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Interview: MediaNews’ Singleton On What’s Ailing Newspapers: It’s The Economy, Not The Internet

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imageIt’s been a rough few years for the newspaper business. With the migration of readers and advertisers from print to online, and then the past year’s economic downturn and market meltdown this month, it’s hard to figure out where the fixes are going to come from. William Dean Singleton, CEO of Denver-based publisher MediaNews Group and chairman of the AP board, believes he can address the challenge presented by online media to newspapers by tying print and interactive ad sales more closely together and by relying on cooperative services from Yahoo (NSDQ: YHOO), the AP and real estate ad net Zillow. But the economy, that’s a whole other problem. I spoke with Singleton following Yahoo’s heralding of its APT display ad sales delivery and targeting system last week. During the Yahoo press conference, Singleton said he expects up to 22 percent of the privately-held company’s revenue this year will come from online newspapers, with that number reaching 50 percent in five years. Rather than looking too far ahead though, our conversation focused on the here and now.

More from Singleton on convergent ad sales and the AP after the jump.

It’s the economy: Singleton: “The biggest thing we need right now is an improved economy, because at least 60 percent of the revenue problem we

8 Responses to “Interview: MediaNews’ Singleton On What’s Ailing Newspapers: It’s The Economy, Not The Internet”

  1. frederick

    Seem's majority of comments are from those past/present working for Singleton's papers like myself. Bottomline here is that this is a business & unfortunate decisions have to be made sometimes. If the need to vent should be directed anywhere

  2. Dean Miller

    Did Singleton really say: "The AP gave $21 million in fees back to the members and they weren’t complaining before they gave it back…"?????
    It's hard to imagine an AP board chairman (and newspaper owner) who wasn't aware that members have complained about rising costs during the recent tough years for newspapers.
    He's disingenous, or worse, badly served by AP staff.

  3. Newspaper manager

    It is frustrating to see such a key publisher so disconnected from his industry:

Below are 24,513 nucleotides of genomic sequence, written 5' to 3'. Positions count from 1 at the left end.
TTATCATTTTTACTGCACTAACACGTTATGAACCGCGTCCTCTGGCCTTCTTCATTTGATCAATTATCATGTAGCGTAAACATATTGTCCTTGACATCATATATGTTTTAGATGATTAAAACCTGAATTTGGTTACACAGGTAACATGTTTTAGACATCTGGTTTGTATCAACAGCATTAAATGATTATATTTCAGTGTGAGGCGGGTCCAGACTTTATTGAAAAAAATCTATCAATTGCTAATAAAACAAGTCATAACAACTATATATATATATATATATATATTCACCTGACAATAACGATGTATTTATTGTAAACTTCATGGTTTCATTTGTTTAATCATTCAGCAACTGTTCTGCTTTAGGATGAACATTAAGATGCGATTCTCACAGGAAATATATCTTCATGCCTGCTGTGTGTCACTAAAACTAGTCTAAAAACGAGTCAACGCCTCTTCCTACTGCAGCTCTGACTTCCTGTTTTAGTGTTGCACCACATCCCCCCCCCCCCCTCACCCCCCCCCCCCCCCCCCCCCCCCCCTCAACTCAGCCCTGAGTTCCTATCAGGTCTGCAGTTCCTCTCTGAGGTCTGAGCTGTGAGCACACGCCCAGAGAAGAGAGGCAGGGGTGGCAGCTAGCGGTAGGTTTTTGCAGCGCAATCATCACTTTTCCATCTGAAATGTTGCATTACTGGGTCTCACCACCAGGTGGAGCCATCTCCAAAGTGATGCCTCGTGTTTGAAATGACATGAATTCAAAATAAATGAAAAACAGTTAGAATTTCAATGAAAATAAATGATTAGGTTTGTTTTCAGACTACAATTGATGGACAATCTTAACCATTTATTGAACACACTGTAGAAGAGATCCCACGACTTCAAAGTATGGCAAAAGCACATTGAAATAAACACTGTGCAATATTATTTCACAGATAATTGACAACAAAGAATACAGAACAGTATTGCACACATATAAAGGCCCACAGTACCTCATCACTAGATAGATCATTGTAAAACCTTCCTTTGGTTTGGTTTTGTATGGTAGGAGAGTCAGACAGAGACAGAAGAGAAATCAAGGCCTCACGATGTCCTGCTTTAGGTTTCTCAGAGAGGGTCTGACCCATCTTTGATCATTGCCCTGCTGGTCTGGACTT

1) How does he expect to see online revenue at 22 percent when he is cutting, not investing?
    2) Consolidated sales may be the way to go, but then why aren't the sales and executive staffs at his newspapers compensated accordingly?
    3) AP is a terrible deal for newspapers. AP has destroyed its value to newspapers by making the national report available to any Web site (for a fraction of the cost papers pay) while cutting the regional report. The supplementals can fill the void at a fraction of the price – allowing editors to save some jobs and readers to maybe get something they haven't already seen on Google, AOL or Comcast.

  4. "Unifying print and online sales"

    Yes, newspapers have gone back and forth on this issue (separate vs unified)… because they can't figure out how to make either way work.

    And if you want to go for unified sales, you need operations and creative unified as well… Wave your magic wand, Dean…

  5. Dean Singleton is one of the biggest failures in life we may see in our time. Just the fact he is chairman of the AP board is a strong signal for newspapers to run as far away from AP as they can get.

    His attempt to use percentages to justify the means is laughable. Earth to Dean: Try cutting all of your staff (I'm sure this thought has crossed your mind already), but then keep AP. Have fun sitting on raw copy and photos with no editors to review it and to separate the gold from the garbage. Good luck localizing any of it. And then there's the real problem: Readers likely have already seen 98 percent of the AP copy by the time the paper comes out.

    Of course, he doesn't grasp this concept, as he's still locked into the old method of waiting for AP to send some stories and a photo, and then newspapers — without incurring any expenses — should magically transform these raw materials into a product that will provide an infinite profit margin. If that does not happen, then it's time to blame the editors/economy/readers/Internets/environment/businesses/advertisers.

    Dean Singleton: Failure at life.

  6. not a medianews reporter

    Here's a clown who hasn't learned a dang thing from all the papers he has destroyed by over-syndicating content and removing anything in them that resembled local news: "I don’t believe a newspaper operation can function without AP."

    Right, Dean old boy, it's the economy. And not your complete incompetence and lack of understanding of the media industry.
    You keep telling yourself that.